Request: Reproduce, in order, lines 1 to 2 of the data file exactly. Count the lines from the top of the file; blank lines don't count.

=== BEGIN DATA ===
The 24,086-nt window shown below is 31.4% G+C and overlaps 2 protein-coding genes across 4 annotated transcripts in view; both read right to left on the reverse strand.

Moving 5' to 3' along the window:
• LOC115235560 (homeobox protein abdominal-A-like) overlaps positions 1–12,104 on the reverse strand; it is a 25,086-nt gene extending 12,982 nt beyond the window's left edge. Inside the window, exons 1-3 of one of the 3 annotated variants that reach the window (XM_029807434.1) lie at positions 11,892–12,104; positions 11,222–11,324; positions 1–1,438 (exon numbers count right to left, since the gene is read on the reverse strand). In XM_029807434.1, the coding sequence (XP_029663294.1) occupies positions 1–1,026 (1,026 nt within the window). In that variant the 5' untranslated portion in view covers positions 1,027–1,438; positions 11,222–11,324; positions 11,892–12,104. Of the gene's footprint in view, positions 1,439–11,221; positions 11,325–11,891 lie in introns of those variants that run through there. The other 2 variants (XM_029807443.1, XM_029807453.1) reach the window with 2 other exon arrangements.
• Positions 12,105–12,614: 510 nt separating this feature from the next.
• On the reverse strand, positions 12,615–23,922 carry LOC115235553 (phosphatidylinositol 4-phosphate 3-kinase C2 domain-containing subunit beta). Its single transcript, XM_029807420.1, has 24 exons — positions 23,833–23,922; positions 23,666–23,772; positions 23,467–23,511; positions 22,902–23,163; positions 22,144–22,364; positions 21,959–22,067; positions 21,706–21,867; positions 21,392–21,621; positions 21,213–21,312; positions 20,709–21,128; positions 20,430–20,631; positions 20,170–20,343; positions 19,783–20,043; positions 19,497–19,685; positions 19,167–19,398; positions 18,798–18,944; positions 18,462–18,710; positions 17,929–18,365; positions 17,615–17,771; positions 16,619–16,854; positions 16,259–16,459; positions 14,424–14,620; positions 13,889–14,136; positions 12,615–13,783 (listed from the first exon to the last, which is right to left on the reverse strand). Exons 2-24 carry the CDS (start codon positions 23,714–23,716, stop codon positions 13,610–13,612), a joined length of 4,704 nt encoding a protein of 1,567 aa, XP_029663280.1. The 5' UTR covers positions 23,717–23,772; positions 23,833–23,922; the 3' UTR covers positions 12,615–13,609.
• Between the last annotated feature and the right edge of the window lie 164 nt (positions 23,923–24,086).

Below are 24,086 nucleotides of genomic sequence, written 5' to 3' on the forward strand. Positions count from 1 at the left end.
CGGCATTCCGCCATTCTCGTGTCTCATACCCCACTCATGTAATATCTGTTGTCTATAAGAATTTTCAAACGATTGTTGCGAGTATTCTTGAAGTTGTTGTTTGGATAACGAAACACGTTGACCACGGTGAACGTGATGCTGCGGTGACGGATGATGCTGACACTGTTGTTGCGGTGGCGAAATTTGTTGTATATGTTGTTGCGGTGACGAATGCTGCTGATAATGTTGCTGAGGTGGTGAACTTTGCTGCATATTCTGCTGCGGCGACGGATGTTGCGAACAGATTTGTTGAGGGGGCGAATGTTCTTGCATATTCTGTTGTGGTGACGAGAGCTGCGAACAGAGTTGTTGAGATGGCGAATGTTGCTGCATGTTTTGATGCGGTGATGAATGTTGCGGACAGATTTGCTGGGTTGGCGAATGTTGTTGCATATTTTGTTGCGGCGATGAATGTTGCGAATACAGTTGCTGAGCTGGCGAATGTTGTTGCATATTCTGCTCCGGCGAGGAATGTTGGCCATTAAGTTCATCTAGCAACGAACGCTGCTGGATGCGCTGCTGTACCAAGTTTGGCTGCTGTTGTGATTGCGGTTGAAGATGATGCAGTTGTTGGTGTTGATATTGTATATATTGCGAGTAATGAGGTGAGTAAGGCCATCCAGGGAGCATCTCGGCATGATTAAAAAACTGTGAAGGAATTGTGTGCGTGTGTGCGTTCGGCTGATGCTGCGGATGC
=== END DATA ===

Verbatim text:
The 24,086-nt window shown below is 31.4% G+C and overlaps 2 protein-coding genes across 4 annotated transcripts in view; both read right to left on the reverse strand.

Moving 5' to 3' along the window: